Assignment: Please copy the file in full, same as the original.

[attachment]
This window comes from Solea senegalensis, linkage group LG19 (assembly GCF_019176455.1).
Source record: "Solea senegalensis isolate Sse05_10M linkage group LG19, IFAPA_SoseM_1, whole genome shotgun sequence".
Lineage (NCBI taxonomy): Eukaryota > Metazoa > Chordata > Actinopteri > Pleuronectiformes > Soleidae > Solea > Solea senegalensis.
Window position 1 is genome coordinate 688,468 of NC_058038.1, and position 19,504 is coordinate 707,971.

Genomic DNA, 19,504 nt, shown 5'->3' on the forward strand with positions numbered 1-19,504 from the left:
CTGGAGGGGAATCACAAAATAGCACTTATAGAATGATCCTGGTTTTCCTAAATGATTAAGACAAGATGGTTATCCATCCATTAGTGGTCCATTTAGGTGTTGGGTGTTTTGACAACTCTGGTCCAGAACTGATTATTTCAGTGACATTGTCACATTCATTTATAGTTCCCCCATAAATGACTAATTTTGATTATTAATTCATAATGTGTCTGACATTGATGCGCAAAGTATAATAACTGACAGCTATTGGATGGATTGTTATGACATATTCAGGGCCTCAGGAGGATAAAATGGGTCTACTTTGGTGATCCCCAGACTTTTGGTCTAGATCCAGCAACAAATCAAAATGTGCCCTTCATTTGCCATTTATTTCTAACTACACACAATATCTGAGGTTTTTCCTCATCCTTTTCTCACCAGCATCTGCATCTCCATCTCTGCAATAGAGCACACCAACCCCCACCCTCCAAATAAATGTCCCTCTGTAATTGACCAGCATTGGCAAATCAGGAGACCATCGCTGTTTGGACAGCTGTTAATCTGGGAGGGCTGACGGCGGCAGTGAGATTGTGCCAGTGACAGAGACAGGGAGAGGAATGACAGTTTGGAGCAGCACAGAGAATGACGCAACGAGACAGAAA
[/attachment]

This window comes from Solea senegalensis, linkage group LG19 (assembly GCF_019176455.1).
Source record: "Solea senegalensis isolate Sse05_10M linkage group LG19, IFAPA_SoseM_1, whole genome shotgun sequence".
Lineage (NCBI taxonomy): Eukaryota > Metazoa > Chordata > Actinopteri > Pleuronectiformes > Soleidae > Solea > Solea senegalensis.
Window position 1 is genome coordinate 688,468 of NC_058038.1, and position 19,504 is coordinate 707,971.

Genomic DNA, 19,504 nt, shown 5'->3' on the forward strand with positions numbered 1-19,504 from the left:
CTGGAGGGGAATCACAAAATAGCACTTATAGAATGATCCTGGTTTTCCTAAATGATTAAGACAAGATGGTTATCCATCCATTAGTGGTCCATTTAGGTGTTGGGTGTTTTGACAACTCTGGTCCAGAACTGATTATTTCAGTGACATTGTCACATTCATTTATAGTTCCCCCATAAATGACTAATTTTGATTATTAATTCATAATGTGTCTGACATTGATGCGCAAAGTATAATAACTGACAGCTATTGGATGGATTGTTATGACATATTCAGGGCCTCAGGAGGATAAAATGGGTCTACTTTGGTGATCCCCAGACTTTTGGTCTAGATCCAGCAACAAATCAAAATGTGCCCTTCATTTGCCATTTATTTCTAACTACACACAATATCTGAGGTTTTTCCTCATCCTTTTCTCACCAGCATCTGCATCTCCATCTCTGCAATAGAGCACACCAACCCCCACCCTCCAAATAAATGTCCCTCTGTAATTGACCAGCATTGGCAAATCAGGAGACCATCGCTGTTTGGACAGCTGTTAATCTGGGAGGGCTGACGGCGGCAGTGAGATTGTGCCAGTGACAGAGACAGGGAGAGGAATGACAGTTTGGAGCAGCACAGAGAATGACGCAACGAGACAGAAA